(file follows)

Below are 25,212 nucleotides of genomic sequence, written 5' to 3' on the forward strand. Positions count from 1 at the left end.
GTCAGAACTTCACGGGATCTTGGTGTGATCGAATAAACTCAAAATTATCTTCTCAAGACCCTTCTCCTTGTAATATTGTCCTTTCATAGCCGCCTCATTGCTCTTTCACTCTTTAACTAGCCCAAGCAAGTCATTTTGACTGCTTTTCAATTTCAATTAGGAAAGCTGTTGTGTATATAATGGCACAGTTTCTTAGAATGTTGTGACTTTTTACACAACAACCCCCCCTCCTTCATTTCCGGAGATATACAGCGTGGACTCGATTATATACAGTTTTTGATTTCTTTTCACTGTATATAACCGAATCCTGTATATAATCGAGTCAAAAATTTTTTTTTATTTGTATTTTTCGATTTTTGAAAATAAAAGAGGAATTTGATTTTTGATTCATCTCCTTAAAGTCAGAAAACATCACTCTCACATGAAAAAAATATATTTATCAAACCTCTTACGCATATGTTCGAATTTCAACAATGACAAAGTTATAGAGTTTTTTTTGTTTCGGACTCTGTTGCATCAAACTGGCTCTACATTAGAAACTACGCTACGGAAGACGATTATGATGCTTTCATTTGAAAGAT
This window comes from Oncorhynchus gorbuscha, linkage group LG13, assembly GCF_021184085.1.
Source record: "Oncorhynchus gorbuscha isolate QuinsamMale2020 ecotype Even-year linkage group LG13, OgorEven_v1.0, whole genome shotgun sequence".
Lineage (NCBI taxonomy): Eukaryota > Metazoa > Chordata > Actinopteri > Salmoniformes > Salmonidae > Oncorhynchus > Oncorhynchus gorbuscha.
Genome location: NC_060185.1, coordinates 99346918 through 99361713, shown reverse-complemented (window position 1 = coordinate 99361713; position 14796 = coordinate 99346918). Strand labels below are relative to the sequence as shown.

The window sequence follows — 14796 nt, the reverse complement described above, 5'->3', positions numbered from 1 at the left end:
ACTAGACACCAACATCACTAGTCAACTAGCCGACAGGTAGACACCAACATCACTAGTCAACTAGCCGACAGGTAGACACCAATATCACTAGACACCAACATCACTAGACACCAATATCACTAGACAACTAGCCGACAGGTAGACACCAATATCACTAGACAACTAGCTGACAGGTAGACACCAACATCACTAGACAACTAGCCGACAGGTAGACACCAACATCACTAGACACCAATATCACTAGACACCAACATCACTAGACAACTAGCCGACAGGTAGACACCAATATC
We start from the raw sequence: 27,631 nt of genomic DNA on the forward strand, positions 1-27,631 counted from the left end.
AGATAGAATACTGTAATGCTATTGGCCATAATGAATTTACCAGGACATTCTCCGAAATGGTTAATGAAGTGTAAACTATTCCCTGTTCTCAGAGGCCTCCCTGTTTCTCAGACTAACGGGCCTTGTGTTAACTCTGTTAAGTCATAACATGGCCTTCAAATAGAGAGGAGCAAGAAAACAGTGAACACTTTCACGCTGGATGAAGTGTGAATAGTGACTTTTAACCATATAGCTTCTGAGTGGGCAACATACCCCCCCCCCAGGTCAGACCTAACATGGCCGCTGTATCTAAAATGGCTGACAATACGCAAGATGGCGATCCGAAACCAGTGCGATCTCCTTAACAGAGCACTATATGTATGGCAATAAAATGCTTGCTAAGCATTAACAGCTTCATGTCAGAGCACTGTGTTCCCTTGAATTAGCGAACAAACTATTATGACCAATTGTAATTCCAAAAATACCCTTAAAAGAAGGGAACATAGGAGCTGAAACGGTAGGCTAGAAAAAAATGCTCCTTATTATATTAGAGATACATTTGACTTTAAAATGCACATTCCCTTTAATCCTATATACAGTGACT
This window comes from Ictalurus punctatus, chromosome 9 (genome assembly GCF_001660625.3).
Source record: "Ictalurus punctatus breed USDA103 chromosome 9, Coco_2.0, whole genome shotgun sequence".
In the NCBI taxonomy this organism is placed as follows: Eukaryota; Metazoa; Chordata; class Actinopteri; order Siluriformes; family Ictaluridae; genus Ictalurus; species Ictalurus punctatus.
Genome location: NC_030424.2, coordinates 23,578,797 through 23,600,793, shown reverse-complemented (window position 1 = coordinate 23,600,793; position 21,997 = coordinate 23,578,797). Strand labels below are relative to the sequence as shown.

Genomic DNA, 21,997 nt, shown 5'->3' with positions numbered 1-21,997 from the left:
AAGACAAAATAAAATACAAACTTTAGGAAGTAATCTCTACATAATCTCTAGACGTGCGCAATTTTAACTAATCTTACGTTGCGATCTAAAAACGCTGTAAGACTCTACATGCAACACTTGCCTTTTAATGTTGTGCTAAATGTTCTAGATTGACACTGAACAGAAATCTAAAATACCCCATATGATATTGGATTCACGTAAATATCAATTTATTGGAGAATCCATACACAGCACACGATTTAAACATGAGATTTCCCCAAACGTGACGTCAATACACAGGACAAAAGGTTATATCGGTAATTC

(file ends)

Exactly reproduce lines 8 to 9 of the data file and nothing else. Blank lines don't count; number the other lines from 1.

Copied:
ACTAGACACCAACATCACTAGTCAACTAGCCGACAGGTAGACACCAACATCACTAGTCAACTAGCCGACAGGTAGACACCAATATCACTAGACACCAACATCACTAGACACCAATATCACTAGACAACTAGCCGACAGGTAGACACCAATATCACTAGACAACTAGCTGACAGGTAGACACCAACATCACTAGACAACTAGCCGACAGGTAGACACCAACATCACTAGACACCAATATCACTAGACACCAACATCACTAGACAACTAGCCGACAGGTAGACACCAATATC
We start from the raw sequence: 27,631 nt of genomic DNA on the forward strand, positions 1-27,631 counted from the left end.